- Post-workout is just as important as in-workout. In working out, it’s important to take care of your body after a workout. That may include a post-workout protein shake to ensure you have the nutrients for recovery, or just daily nutrition in meals. If you aren’t eating right and stretching and the like, it’s hard to sustain any gains you may have from a workout. In consulting, implementing post-transformation catches is key to sustaining the change. Tracking efforts via metrics is one way of ensuring change has sustainability; while establishing a culture embracing change is another sure-fire way of keeping the momentum going.
Jon Stegner’s famous article “Gloves on the Boardroom Table” is a classic example of not just leaders in denial (for my business school friends) but also the opportunity in procurement – specifically, strategic sourcing. The article can be found here. I’ll downplay the leaders in denial aspect in favor of the Supply Chain benefits in the article – Jon describes the opportunity in cost savings opportunities within his organization. Convinced of significant savings opportunities, Jon tasked his summer intern to gather various gloves (yes, something so simple) across the factories in his organization, and what he found was staggering… FOUR HUNDRED TWENTY-FOUR different gloves were being used across the factories. Many of the gloves were similar but their costs could vary greatly. In one case, two gloves which were nearly identical were marked one for $3.22 and the other $10.55. Jon Stegner proceeded to lay out all 424 gloves on the boardroom table for his peers to witness the opportunity at hand. Jon didn’t share the cost savings his company was able to reap, instead citing a general “a great deal” but as you can imagine, strategic sourcing in this example can yield significant results.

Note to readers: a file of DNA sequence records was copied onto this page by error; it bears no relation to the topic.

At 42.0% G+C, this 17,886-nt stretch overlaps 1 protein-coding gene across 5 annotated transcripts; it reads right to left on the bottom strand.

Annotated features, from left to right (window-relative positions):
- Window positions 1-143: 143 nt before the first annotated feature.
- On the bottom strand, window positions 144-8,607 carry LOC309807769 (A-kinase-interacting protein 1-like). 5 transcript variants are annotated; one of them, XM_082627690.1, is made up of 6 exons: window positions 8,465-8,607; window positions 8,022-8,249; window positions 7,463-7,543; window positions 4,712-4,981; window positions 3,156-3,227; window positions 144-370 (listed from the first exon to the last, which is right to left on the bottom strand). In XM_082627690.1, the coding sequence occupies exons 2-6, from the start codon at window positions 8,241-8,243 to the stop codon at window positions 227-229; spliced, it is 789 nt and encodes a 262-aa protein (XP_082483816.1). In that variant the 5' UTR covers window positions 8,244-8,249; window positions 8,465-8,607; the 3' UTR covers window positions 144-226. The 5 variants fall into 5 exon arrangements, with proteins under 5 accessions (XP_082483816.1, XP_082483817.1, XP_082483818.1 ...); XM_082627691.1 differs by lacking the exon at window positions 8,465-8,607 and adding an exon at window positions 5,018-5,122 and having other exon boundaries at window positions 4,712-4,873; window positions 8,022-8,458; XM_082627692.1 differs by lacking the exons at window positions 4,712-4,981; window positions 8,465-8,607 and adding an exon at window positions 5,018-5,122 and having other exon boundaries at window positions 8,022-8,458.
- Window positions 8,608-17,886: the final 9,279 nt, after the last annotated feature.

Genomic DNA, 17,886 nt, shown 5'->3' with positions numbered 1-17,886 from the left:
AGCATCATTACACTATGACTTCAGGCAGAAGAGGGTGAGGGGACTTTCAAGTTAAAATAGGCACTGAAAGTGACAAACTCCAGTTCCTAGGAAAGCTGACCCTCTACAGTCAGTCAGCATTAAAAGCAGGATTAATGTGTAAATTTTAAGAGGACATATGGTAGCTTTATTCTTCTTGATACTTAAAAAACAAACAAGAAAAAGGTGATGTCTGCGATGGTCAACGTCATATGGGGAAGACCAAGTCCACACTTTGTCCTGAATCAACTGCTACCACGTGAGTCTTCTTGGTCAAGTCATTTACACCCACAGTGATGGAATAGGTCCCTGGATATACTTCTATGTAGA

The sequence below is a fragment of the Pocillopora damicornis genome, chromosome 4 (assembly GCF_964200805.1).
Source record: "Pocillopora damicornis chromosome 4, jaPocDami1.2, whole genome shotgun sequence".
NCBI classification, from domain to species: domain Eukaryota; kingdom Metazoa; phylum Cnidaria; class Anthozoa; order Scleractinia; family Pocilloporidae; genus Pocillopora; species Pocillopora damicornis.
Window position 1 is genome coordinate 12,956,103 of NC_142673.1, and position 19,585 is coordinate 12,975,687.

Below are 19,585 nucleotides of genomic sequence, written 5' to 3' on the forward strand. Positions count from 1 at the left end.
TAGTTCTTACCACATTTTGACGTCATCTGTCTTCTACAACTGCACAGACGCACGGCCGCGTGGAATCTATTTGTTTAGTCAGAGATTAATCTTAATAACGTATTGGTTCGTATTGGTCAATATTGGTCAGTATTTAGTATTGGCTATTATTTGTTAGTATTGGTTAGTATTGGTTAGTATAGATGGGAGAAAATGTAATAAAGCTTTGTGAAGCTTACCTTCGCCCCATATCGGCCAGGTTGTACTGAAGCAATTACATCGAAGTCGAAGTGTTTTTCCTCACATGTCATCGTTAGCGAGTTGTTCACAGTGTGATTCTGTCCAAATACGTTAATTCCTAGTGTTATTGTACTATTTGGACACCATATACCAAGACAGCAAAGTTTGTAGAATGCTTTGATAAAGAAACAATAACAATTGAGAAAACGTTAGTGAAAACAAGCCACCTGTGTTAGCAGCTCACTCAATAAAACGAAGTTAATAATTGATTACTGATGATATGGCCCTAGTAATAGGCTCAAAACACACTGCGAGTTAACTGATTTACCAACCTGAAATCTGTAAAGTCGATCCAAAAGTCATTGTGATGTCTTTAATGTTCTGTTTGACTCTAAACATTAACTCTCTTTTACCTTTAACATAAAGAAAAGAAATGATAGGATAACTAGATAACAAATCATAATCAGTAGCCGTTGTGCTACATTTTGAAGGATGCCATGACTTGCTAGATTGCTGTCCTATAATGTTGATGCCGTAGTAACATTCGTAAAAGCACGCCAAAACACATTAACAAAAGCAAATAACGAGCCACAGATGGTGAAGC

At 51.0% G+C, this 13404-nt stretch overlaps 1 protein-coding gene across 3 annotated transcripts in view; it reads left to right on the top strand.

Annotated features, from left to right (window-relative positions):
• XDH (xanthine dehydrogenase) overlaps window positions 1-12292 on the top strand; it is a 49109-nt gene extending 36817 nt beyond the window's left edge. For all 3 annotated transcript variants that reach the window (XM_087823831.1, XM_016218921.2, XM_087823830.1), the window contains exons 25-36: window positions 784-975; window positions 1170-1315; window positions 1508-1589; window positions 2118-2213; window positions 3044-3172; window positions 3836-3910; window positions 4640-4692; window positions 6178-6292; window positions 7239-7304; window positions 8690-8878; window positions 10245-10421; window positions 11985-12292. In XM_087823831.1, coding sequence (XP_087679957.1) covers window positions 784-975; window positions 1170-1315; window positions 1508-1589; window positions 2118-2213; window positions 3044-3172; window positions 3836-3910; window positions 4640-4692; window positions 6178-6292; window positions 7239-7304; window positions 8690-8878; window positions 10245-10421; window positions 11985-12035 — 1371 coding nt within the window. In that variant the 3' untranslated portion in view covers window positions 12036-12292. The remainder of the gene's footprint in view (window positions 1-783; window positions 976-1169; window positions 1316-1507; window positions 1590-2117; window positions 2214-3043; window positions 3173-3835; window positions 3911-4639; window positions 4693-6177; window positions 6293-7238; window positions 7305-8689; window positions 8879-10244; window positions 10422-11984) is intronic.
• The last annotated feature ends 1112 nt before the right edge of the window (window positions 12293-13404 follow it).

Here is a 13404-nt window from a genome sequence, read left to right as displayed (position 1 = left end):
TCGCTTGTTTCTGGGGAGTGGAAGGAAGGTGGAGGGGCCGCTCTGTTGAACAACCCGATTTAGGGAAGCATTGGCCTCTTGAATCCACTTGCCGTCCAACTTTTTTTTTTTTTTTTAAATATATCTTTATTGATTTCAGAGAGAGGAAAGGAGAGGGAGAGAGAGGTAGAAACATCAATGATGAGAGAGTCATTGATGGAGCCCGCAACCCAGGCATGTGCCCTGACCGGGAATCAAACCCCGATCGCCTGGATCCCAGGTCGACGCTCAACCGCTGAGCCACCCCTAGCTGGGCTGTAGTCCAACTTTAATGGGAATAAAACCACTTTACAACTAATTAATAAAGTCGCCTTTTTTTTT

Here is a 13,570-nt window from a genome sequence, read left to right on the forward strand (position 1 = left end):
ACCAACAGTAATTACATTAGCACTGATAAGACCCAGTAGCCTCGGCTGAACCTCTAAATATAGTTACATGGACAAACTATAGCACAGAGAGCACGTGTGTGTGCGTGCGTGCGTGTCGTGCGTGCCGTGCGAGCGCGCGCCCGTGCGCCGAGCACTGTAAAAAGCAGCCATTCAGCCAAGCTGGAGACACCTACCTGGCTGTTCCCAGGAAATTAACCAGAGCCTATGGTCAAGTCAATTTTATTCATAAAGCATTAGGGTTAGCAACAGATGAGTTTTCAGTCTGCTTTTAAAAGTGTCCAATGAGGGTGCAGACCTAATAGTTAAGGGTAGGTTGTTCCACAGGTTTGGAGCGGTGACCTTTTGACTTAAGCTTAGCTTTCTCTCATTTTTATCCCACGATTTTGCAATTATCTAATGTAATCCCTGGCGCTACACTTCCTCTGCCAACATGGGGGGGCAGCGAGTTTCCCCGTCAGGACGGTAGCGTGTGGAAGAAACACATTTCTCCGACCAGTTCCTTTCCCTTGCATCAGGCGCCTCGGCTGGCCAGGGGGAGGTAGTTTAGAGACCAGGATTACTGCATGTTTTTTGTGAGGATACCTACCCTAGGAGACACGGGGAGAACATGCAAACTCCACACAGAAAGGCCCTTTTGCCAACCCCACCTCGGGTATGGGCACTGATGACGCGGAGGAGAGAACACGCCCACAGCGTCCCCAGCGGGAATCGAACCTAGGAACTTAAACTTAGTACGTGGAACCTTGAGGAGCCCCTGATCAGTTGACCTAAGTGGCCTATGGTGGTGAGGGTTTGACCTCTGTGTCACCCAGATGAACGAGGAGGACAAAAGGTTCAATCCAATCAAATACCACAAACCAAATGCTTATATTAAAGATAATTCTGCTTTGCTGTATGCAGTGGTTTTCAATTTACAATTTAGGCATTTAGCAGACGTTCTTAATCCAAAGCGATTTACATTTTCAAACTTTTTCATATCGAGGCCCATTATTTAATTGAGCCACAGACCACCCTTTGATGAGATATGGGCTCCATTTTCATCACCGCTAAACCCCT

And so this brings to light the very simple, yet impactful opportunity in strategic sourcing to your bottom line. Synchronizing procurement efforts across an organization can have immediate effects to costs. This should come as no surprise as you think about companies who do this extremely well including Wal-Mart (the epitome of operational excellence), UPS, The Home Depot, etc. Strategic sourcing empowers your procurement organization reap the benefits of supplier competition. And today, there are many ways to empower your company’s procurement strategy…
- As a Consultant, I was part of a small team leading the transformation of the Procurement organization of a major IT outsourcing company with spend across global business units. Over the next several years, the organization looked to reign overall Procurement spend with immediate savings through an e-Sourcing solution.
- The implementation of an e-Sourcing system enabled the company to leverage RFx templates and run auction events to drive down costs and enable supplier competition for its more than 1,000 vendors and more than a 100 internal procurement categories.
- I spent a few years as a Procurement Analyst within a major third-party logistics company’s Procurement group within its Transportation organization. Third-party logistics companies are the very shining examples of strategic sourcing. I supported the management of largely truckload and less-than-truckload carriers on behalf of our customers analyzing transportation costs, rate changes, and provided lane-carrier recommendations. At the end of the day, upper-tier carriers are very similar. Yet, when you review RFP bids, some carriers bid with 30% premiums over their competitors.